Pitkin County getting a tax break?
Pitkin County Correspondent
Vail CO, Colorado
PITKIN COUNTY, COLORADO ” Taking a cue from Aspen City Council, Pitkin County commissioners said at a work session Tuesday they’ll give residents some tax relief in a year of skyrocketing property values.
County commissioners faced the option of keeping the mill levy at its current level of 2.688 mills, which would generate $1.8 million more than what is allowed by Colorado’s taxpayers’ bill of rights, better known as TABOR.
Without voter approval to keep and spend the excess tax funds, the county would have to rebate it to taxpayers under the requirements of TABOR. Commissioners, however, voted 3-2 to lower the current mill levy to 2.03 until a likely 2008 general election in which they could ask voters to approve an appropriate tax level.
Tuesday’s decision by commissioners to lower the mill levy comes after the assessor’s office raised valuations in Pitkin County by 41 percent. Pitkin County is one of 18 taxing districts that voters have allowed to be exempt from TABOR, a state law that requires government to lower its tax rate when property values rise. When property tax revenues exceed the constitutional limit, those taxing districts, including the county, can choose to keep the windfall, lower the mill levy or provide a temporary tax credit to property owners.
The sweeping tax increases also have prompted local residents and businesses to cry foul, claiming that the tax hikes are too high. Last month, Aspen City Council voted unanimously to credit property owners .611 mills, which is between a 40 and 45 percent decrease from what could have levied on property owners, who were facing significant tax increases.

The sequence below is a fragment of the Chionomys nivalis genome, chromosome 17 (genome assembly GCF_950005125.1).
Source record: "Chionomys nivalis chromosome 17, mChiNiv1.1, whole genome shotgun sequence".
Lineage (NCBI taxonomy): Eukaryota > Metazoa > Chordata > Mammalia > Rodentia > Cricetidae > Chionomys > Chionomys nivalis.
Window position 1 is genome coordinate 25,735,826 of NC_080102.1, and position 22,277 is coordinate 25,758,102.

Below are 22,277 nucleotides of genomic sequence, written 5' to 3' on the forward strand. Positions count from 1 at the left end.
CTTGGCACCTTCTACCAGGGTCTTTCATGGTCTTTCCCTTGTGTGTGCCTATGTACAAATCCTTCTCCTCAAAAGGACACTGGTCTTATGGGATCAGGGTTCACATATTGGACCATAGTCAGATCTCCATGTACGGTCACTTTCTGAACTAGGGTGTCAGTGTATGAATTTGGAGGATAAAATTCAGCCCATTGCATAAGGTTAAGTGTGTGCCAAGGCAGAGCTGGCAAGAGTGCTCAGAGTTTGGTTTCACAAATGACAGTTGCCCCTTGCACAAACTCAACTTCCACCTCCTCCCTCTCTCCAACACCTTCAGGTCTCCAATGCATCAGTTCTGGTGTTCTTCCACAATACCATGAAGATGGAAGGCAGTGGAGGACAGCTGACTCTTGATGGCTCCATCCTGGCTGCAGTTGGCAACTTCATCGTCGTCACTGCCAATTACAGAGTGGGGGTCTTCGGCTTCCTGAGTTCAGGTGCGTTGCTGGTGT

In the meantime, the county will have a first reading of the reduced mill levy at its Dec. 11 meeting.
Commissioner Michael Owsley said keeping a steady mill levy with rising property values is a “backdoor tax increase.”
“I find it repugnant,” Owsley said.
In what Pitkin County treasurer Tom Oken called “awkward timing,” county officials were not ready to ask voters for an appropriate mill levy in this most recent election.
County staff are planning a financial summit in January to determine the local need for roads, housing and staff, and will likely go to voters in November 2008 to ask for a mill levy increase.
It’s not the first time county officials lowered a general fund mill levy: In 1992, the board lowered the mill from 3.37 to 2.688 to stay in line with TABOR regulations.
But not every board member agreed with the temporary tax cut.
“Our tax base is quite low,” Commissioner Dorothea Farris said.
Other counties earn much of their general fund revenue from county sales taxes, Farris said, but Pitkin County officials have consistently opposed large-scale retail and other tax-generating operations.
“I don’t want to be like Anywhere, USA,” Farris said. “I don’t want to see Target down the road.”
And TABOR prohibits any new county real estate transfer tax, Farris said, so the money must come from property taxes.
One resident at Tuesday’s meeting, Michael Maple, was outspoken about a possible property tax increase.
Maple said that county property tax rates have tripled in the last 10 years and the burden falls heaviest on people who are “real estate rich and cash poor.”
“Please don’t do that to us, and please don’t do that to our community,” Maple said.